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The Tunnel at The Royal School of Speech and Drama | Review

The Royal Central School of Speech and DramaOut of the most horrible events in history, there are always stories of exceptional bravery and humanity. Something almost beautiful arising from something so ugly. The siege of Sarajevo killed nearly 14,000 people, over a third of them civilians, and for everyone who wasn’t able to escape normal life rapidly became a distant memory.

The Tunnel is the story of one such group of people, trapped in the city and trying desperately to maintain some semblance of normality and in particular the story of Sarajevo University which continued its academic work as far as possible throughout the siege due to the tenacity and bravery of staff, students and public alike. Well, almost.

In a sense, it is all of those things but in another, it’s a story that could relate to many groups of people trying to make the best of a war-torn town/city. This particular production involves little in the way of specific characterisation or linear plot and instead works with a more fluid plotline.

Taking snippets of interaction between a large group of students trying to continue their conveniently drama-based studies and interspersing them with what I believe to be genuine letters from people within the Sarajevo siege to friends and family members.

The overall effect is one of more general foreboding and distress than a specific investment in the scenes and characters on display and for me, it went a bit too far on that vein leaving me less engaged as I hoped to be. I can understand that the cliché of an encouraging unflappable professor leading some unruly but good-hearted youngsters to success against the backdrop of a war-torn city doesn’t necessarily offer a realistic image or account of the true events but sadly, for me, without some of those traditional trappings the individual elements or The Tunnel became forgettable and lost in the overall piece.

That element of the content aside, the presentation itself was varied, well-structured to the space and very well thought out. We were treated to some very complex interactions and a lot of intricate changes that were all executed to the high quality that was the hallmark of the production overall. The harmonised vocal sections, in particular, were excellent and would have stood as such without the musical backing that was given on one occasion.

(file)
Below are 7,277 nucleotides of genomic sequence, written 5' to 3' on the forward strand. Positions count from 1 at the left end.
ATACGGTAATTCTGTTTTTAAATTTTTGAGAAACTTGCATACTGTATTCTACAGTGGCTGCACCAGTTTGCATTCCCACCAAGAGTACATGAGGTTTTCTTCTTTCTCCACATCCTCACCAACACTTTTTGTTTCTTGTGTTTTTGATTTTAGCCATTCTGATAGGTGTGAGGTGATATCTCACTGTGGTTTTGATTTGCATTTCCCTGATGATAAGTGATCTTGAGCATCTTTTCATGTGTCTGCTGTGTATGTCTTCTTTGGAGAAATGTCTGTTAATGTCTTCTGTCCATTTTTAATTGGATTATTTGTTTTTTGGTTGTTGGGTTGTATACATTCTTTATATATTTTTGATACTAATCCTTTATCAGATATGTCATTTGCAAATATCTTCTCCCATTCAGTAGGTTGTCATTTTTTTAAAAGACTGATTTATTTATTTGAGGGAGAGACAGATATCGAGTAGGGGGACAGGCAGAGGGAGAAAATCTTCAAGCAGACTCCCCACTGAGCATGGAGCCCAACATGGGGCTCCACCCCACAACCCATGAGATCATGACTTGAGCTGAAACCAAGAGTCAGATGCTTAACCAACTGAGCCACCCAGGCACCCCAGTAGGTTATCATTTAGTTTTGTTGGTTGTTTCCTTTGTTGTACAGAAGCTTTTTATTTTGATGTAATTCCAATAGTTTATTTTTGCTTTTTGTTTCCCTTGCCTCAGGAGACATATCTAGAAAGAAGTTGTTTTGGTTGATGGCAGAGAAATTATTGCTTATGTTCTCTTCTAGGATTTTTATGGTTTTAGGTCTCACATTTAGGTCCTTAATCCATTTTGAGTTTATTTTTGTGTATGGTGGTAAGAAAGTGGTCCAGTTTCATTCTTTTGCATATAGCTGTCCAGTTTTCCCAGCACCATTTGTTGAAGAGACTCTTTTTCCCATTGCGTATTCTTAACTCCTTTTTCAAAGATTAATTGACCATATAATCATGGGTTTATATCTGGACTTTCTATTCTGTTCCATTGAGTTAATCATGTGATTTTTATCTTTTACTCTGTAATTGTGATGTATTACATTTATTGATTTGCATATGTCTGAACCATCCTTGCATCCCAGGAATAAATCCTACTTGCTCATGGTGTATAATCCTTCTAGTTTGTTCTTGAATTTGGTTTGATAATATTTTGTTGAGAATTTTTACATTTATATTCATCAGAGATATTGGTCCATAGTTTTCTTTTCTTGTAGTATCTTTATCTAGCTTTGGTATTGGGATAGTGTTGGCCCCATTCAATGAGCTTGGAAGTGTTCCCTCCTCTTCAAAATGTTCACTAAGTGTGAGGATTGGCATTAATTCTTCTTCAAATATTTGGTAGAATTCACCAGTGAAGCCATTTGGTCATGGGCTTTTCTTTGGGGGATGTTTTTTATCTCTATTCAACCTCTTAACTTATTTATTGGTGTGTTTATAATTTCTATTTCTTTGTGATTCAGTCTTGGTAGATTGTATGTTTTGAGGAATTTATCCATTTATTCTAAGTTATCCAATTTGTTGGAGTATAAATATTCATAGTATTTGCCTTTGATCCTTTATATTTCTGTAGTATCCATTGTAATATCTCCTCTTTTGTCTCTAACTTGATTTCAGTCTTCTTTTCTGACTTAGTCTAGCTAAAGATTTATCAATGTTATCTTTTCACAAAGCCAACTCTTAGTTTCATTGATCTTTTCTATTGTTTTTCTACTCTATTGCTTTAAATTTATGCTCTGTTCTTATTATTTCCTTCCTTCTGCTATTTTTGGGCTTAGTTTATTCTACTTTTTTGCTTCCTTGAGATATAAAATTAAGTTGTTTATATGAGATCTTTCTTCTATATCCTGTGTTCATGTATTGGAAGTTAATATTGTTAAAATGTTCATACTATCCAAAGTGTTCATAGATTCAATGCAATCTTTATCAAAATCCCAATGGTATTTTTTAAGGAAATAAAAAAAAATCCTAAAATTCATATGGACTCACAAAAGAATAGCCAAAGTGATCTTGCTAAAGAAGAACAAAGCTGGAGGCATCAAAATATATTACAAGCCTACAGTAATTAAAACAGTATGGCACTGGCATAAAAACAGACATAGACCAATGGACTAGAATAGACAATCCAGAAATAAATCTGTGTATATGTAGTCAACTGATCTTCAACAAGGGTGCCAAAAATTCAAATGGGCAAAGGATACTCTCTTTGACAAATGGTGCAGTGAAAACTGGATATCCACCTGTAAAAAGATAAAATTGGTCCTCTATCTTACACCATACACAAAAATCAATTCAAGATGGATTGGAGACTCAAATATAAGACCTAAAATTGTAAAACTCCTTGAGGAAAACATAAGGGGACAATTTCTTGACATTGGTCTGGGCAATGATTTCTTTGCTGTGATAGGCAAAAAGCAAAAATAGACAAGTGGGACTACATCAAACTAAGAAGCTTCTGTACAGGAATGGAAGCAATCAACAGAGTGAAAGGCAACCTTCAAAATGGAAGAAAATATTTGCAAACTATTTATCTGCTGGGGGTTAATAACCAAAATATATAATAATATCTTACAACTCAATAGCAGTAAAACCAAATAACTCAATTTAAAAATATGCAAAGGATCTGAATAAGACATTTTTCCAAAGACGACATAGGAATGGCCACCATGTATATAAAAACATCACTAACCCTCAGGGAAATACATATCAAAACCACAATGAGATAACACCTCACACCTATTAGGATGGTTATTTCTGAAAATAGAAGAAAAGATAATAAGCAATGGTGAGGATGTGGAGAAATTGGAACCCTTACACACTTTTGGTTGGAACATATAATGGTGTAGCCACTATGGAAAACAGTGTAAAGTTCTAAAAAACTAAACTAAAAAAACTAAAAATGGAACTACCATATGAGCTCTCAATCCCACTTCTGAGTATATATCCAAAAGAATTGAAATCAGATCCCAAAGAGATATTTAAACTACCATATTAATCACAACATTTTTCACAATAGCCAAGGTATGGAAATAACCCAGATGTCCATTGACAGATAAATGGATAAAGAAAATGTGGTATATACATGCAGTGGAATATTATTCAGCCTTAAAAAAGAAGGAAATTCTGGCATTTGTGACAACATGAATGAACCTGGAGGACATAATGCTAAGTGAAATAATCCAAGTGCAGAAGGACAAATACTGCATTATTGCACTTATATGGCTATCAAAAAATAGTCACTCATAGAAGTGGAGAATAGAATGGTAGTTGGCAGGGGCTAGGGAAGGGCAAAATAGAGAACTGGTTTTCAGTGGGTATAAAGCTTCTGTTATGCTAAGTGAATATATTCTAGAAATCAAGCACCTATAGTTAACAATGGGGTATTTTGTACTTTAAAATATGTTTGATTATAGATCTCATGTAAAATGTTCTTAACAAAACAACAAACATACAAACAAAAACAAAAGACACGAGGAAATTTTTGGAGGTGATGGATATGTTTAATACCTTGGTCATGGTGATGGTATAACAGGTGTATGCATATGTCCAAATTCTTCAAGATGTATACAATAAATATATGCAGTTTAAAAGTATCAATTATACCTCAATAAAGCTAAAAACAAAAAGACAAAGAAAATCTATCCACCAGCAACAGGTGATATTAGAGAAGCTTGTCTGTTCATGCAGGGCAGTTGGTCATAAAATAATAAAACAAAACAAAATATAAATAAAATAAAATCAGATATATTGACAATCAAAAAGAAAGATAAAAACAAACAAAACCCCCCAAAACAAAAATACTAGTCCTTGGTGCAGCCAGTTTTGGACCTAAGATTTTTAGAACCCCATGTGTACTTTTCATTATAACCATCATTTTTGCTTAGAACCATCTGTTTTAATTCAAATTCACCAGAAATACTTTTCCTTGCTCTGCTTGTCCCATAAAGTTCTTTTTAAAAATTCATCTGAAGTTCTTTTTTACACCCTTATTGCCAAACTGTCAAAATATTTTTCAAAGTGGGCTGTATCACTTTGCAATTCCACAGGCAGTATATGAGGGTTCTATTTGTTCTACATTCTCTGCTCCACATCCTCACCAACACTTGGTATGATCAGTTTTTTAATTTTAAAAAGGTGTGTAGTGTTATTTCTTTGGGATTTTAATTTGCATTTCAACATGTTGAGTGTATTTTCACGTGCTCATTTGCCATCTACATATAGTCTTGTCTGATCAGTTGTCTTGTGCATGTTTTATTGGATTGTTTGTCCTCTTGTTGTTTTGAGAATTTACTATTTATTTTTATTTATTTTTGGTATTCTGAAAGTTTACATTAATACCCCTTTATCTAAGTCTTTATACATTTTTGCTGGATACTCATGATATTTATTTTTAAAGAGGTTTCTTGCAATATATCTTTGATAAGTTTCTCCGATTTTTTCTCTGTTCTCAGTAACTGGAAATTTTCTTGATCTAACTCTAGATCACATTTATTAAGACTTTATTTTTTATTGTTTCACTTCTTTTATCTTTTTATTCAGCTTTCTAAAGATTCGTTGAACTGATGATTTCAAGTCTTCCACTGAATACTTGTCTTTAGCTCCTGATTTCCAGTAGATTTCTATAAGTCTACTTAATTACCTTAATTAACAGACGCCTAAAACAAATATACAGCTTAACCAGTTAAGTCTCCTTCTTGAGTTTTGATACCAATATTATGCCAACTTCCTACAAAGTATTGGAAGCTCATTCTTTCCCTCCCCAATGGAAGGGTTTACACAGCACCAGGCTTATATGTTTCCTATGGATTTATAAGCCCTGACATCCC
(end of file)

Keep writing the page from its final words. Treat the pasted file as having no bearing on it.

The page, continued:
In addition to music the more dramatized scenes also included several dance sections (including Tap, an art form I’ve not seen performed live before) and some more surrealistic segues that took the form of sound effects mimicking shelling and a 15 second sequence of ‘duck and cover’ movements representing the amount of time it takes a sniper to reload. Far from providing a smooth transition, these felt to me like an effective representation of how quickly situations can change in war and the almost jarring effect worked well.

The Tunnel isn’t nice. It isn’t a neat 90-minute rise and fall wrap-up of a normal narrative structure. It’s a little unsettling and unexpected. It’s a series of snapshots of how war affects the lives of people with nothing to do with it and while it may not be the historic drama I was expecting, it’s nevertheless the stories of countless people who lived, and died, in the siege of Sarajevo. It’s a brave and bold piece performed very well, and I applaud everyone involved for bringing the voices of those who suffered so much to us all.

3 Star Review

Review by Damien Russell

“The Tunnel” is a 90-minute exploration – with music – of the importance of art during times of war and the risks artists will take to tell their stories. It is told through memories and interviews conducted with survivors of the Siege of Sarajevo. During the Siege, with the university closed due to bomb threats and snipers, a group of students and their professor broke back on to the campus in order to study and rehearse, thus allowing a group of final year actors to complete their training and graduate. Despite the danger, they were also able to find an audience who were willing to risk their lives in order to attend the performances.

The piece has been devised and performed by our MA Music Theatre students and will play here at Central next week, 12 – 14 February. If one of your reviewers is interested in attending, I’d be very pleased to put aside a pair of complimentary tickets and drinks vouchers for them. Please do let me know if this is possible; we would love to bring attention to this important piece of work – based on a truly incredible collection of real-life testimonies.

Creative/Production Team
Director Maja Milatovic-Ovadia
Musical Director Paul Barker
Set Designer Colin Mayes
Choreographer Caroline Pope
Lighting Designer Jai Morjaria
Vocal Coach Maria Huesca
Accent Coach Deborah Garvey
Stage Manager Judith Volk
Deputy Manager Josh York
Production Manager Andy Shewan
Costume Designers Carmel Hall, Hannah McMahon Major
Body Conditioning Arthur Kyeyune
Devised and performed by MA Music Theatre students
Assistant Director Matt Powell
Assistant to the Director Reka Pavel
Assistant to the Choreographer Jessica Foong

Cast
Alma – Eleanor Crowe
Alisa – Amelia Davies
Iva – Olivia Rose Deane
Aida – Hana DeHart
Slavica – Eléonore Duizabo
Zrinka – Laura Jayne Feenan
Haris – Earle Figuracion
Mirela – Lydia Flock
Elma – Christiana Hartsiotis
Senka – Natasha Kayser
Dragana – Aoife Mac Namara
Envera – Isabella Mansell
Marina – Phoebe Mansell
Ivan – Shivam Patel
Biljana – Sophie Jane Scriven
Bojana – Abigail Staker
Perla – Olivia Wylie
Elliot Windsor

Author

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